Drivers

Coming Soon: No Defects Means No Driver Inspection Report

December 09, 2014

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Photo: Con-way
Photo: Con-way

As soon as the Federal Motor Carrier Safety Administration publishes the final rule, probably on December 18, truck drivers will no longer have to file inspection reports when there are no defects in the truck.

The agency has been pursuing this change for more than a year in response to President Obama’s call for federal agencies to cut bureaucratic red tape.

“America’s truckers should be able to focus more on getting their goods safely to store shelves, construction sites or wherever they need to be instead of spending countless hours on unnecessary paperwork that costs the industry nearly $2 billion each year,” said Transportation Secretary Anthony Foxx in a statement.

Drivers are now required to do pre-trip and post-trip inspections and file a report to the carrier even if there are no defects.

Under the new rule, no-defect reports will not be required. Drivers will still have to turn in reports of defects.

Acting FMCSA Administrator Scott Darling said the change takes the truck inspection paperwork burden from 19th highest to 79th highest across all federal agencies.

The agency got 41 comments on its proposal, most of them supporting the change. Among the supporters were American Trucking Associations, the California Trucking Association and the National Motor Freight Traffic Association.

ATA did contend that the agency overstated the paperwork savings achieved by the change, but FMCSA responded that it did not agree with the association’s method of calculating the savings.

The American Moving and Storage Association opposed the change, arguing that no-defect reports are an important part of its members’ maintenance programs. The mover group said many members will still have drivers submit the reports even when they are not required.

Also opposing the change were Advocates for Highway and Auto Safety and the National Transportation Safety Board, both arguing that no-defect reports promote good maintenance practices.

The agency replied: “The new rule would not change the requirement for … drivers to conduct pre- and post-trip vehicle inspections. Nor does it change the requirement for … drivers to report defects or deficiencies that were found by or reported to them. No commenters provided data or information to support their predictions of reduced safety.”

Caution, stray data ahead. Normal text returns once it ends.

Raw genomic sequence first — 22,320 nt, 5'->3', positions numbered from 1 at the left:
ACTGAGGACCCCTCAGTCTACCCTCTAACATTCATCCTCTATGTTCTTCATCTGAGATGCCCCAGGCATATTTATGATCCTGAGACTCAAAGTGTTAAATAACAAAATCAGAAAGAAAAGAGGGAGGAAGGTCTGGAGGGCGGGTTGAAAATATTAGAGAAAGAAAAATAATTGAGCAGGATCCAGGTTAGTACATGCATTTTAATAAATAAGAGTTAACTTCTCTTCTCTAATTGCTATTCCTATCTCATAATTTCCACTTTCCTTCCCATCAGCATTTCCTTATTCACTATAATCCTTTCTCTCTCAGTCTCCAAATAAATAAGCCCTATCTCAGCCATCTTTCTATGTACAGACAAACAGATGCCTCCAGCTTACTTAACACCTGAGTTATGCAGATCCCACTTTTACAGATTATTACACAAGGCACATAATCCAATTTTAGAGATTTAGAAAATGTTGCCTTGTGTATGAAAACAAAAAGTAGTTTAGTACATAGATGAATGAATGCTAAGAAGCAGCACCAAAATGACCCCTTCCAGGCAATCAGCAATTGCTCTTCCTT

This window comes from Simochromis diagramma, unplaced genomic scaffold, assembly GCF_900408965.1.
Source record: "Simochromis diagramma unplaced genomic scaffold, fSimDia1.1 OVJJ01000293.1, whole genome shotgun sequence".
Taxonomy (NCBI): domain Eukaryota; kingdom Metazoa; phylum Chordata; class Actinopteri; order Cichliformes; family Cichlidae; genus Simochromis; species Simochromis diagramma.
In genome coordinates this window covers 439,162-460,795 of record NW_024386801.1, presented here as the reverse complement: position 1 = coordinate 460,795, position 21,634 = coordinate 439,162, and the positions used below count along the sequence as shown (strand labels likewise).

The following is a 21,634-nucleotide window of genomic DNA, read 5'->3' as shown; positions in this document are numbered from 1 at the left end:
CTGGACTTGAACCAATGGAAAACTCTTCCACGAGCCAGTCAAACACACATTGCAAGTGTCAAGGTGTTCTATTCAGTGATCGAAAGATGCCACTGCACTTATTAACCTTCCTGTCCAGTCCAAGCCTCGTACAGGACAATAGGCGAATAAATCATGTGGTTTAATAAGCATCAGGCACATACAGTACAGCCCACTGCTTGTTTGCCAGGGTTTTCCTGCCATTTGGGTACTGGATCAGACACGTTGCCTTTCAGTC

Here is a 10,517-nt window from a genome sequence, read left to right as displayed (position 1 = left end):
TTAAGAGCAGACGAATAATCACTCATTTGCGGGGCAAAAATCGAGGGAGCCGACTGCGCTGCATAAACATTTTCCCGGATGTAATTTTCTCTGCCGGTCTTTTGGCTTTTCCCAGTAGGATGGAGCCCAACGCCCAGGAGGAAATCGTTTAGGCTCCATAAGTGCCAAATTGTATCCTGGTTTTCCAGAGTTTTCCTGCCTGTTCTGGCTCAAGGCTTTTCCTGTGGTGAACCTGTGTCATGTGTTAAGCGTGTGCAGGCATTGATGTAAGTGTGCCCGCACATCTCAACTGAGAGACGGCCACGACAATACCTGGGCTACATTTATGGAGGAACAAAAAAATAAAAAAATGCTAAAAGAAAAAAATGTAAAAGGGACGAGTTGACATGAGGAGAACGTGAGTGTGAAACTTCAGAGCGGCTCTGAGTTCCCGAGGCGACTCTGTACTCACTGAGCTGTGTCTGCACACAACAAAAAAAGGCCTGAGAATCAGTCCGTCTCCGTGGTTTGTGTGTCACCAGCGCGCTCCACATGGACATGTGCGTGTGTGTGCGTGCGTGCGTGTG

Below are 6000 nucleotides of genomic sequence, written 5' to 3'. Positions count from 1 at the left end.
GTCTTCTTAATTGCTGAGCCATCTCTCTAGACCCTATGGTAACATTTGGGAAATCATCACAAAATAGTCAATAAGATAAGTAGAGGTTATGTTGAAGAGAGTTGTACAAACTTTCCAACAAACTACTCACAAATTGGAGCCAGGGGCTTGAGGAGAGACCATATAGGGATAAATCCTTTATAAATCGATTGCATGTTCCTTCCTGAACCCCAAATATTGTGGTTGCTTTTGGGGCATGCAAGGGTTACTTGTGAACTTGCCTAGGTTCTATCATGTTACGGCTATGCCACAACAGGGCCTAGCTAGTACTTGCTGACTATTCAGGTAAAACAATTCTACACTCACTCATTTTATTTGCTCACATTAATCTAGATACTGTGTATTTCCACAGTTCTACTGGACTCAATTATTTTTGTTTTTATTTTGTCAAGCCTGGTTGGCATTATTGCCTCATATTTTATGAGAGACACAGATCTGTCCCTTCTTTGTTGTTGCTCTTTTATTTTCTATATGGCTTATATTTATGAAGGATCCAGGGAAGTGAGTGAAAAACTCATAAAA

Comments

  1. 1. Gene [ December 10, 2014 @ 05:32AM ]

    I like the new proposal for only writing a dvir if a defect is found, may be there is hope in removing a lot of red tape that is senseless . Now if they can get after the shippers and receivers to unload and load us in a timely matter and also for them to provide us parking . Parking is a huge problem especially when using electronic logs in which I'm now using and not very happy , there is no Lea way and I'm sick of being stuck on the side of the road in a parking lot with no facilities , there is still a lot of work to be done and very little results.

  2. 2. Greg Hart [ December 10, 2014 @ 06:31AM ]

    FMCSA states that 95% of the equipment has no defects.
    The real fact is of that 95%, 50% of the equipment will have issues because the driver is not disciplined enough or was not correctly trained to report equipment defects.
    Go to any truckstop or yard and see how many drivers actually look at their equipment.

  3. 3. Arleen Wells [ December 10, 2014 @ 07:40AM ]

    I am for this change in the DVIR. Especially with paper logs, the mechanic and safety manager will know that if they receive a report, that means there is a defect. It is easy to accidently overlook a check mark on a report when going through so many of them daily.

  4. 4. Jim Hubert [ December 18, 2014 @ 06:37AM ]

    If the operators are not doing a log daily they they are not inspecting there trucks daily. It's just human nature. If they are not mandated to comply. The inspection won't happen at all.That's one hell of a step backwards in roadway safety in my opinion.

 

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